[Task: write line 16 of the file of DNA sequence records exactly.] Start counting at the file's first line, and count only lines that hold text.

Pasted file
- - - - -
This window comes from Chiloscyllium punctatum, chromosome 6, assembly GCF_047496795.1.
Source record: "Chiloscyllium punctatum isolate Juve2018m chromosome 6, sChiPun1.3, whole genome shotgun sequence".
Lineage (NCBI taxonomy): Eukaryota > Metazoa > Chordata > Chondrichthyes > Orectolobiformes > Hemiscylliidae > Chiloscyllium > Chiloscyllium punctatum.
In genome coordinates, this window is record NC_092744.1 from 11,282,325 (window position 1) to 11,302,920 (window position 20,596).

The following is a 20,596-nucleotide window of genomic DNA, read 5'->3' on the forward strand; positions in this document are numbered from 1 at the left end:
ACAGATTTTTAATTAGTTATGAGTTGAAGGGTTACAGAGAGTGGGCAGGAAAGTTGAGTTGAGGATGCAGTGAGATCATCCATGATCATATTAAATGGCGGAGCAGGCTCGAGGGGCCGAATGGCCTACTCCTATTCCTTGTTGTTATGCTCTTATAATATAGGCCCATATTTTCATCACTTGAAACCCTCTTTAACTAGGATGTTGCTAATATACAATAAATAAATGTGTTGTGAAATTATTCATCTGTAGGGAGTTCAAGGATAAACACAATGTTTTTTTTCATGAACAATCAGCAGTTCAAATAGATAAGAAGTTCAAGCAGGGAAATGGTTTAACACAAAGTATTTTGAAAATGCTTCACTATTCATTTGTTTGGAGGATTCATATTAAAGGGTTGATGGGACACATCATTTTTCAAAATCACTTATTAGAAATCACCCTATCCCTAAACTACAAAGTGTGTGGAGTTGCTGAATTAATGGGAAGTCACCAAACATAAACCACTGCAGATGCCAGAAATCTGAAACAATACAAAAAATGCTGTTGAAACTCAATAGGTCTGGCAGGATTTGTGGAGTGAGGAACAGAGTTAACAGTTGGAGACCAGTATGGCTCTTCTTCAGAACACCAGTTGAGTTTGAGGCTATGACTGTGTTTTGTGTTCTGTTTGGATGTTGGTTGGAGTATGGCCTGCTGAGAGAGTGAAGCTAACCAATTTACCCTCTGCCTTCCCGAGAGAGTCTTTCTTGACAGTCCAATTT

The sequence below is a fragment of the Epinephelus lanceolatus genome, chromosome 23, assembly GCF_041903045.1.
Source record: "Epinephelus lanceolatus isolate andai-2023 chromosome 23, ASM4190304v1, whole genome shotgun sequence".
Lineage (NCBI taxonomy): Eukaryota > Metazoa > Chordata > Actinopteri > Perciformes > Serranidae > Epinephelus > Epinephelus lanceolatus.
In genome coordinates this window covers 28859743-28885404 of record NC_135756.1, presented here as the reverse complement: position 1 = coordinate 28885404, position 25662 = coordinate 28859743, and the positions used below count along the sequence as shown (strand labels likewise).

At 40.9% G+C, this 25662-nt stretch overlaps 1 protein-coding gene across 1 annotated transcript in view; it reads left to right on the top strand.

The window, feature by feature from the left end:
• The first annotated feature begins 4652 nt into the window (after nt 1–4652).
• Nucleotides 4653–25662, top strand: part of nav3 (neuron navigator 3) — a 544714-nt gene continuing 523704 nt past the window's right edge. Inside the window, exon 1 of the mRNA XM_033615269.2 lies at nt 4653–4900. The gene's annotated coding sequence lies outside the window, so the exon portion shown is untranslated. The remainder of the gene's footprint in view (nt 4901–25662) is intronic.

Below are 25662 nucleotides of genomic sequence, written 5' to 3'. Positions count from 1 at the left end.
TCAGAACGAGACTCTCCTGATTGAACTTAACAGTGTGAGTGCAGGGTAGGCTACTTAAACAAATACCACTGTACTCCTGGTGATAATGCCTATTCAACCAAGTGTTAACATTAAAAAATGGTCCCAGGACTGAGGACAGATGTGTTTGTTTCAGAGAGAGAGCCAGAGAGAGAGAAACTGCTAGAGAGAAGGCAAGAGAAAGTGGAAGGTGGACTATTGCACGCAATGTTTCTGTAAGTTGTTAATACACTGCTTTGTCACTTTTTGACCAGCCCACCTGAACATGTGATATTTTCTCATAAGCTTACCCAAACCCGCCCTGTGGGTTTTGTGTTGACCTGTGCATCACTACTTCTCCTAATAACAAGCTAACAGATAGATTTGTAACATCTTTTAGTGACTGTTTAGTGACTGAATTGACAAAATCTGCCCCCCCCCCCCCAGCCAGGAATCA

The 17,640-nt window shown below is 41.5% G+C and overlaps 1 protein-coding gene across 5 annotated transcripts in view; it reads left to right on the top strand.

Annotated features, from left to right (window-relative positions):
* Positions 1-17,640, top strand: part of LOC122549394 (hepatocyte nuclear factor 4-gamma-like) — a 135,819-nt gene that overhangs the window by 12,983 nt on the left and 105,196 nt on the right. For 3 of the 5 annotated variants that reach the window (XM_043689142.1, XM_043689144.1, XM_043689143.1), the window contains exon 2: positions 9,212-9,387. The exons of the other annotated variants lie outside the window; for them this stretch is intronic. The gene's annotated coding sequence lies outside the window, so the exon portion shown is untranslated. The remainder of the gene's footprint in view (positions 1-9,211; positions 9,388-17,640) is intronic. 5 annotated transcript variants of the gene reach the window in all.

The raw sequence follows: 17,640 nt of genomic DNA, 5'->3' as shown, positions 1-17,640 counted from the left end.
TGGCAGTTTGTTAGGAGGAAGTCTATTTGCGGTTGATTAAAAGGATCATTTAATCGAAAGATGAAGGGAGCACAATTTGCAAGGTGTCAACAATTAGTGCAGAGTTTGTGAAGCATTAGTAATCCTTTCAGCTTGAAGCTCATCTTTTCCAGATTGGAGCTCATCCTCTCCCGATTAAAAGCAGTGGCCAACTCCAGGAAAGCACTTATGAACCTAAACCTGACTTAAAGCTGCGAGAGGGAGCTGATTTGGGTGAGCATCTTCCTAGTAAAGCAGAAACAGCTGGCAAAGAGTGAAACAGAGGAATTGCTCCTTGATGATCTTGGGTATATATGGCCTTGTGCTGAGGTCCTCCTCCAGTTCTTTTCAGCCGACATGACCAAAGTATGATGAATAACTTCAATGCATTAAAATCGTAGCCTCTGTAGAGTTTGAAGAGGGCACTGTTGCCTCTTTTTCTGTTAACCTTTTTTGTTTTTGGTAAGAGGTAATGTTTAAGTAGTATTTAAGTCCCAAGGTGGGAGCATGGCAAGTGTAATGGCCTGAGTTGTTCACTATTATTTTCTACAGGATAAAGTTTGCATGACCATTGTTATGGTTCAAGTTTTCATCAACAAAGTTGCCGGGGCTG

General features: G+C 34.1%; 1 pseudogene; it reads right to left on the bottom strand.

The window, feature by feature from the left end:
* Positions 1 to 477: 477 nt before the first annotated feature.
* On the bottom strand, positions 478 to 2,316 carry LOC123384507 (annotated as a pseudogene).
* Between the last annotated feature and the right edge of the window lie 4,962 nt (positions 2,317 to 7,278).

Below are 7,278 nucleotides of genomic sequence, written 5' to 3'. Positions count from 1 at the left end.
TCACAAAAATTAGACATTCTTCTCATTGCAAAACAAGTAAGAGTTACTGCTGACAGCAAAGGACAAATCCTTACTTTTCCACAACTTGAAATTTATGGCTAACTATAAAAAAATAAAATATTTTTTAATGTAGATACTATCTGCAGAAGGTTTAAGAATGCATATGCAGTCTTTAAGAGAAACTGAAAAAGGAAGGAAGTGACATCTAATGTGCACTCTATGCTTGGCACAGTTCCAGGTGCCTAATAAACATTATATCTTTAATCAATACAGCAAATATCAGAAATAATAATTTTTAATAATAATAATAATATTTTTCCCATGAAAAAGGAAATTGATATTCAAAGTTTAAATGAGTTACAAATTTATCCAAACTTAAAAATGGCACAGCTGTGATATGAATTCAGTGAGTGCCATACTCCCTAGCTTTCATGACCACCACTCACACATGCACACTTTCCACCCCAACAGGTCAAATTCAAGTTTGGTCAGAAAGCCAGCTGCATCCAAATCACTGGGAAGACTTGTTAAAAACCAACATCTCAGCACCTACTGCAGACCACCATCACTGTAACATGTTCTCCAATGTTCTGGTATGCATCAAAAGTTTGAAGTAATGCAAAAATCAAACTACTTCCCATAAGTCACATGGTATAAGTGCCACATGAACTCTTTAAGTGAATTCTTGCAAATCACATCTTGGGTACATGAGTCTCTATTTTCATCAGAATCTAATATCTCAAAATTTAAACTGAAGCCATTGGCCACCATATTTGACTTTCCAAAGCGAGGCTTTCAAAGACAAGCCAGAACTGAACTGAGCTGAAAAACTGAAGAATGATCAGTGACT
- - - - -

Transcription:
TCAGAACGAGACTCTCCTGATTGAACTTAACAGTGTGAGTGCAGGGTAGGCTACTTAAACAAATACCACTGTACTCCTGGTGATAATGCCTATTCAACCAAGTGTTAACATTAAAAAATGGTCCCAGGACTGAGGACAGATGTGTTTGTTTCAGAGAGAGAGCCAGAGAGAGAGAAACTGCTAGAGAGAAGGCAAGAGAAAGTGGAAGGTGGACTATTGCACGCAATGTTTCTGTAAGTTGTTAATACACTGCTTTGTCACTTTTTGACCAGCCCACCTGAACATGTGATATTTTCTCATAAGCTTACCCAAACCCGCCCTGTGGGTTTTGTGTTGACCTGTGCATCACTACTTCTCCTAATAACAAGCTAACAGATAGATTTGTAACATCTTTTAGTGACTGTTTAGTGACTGAATTGACAAAATCTGCCCCCCCCCCCCCAGCCAGGAATCA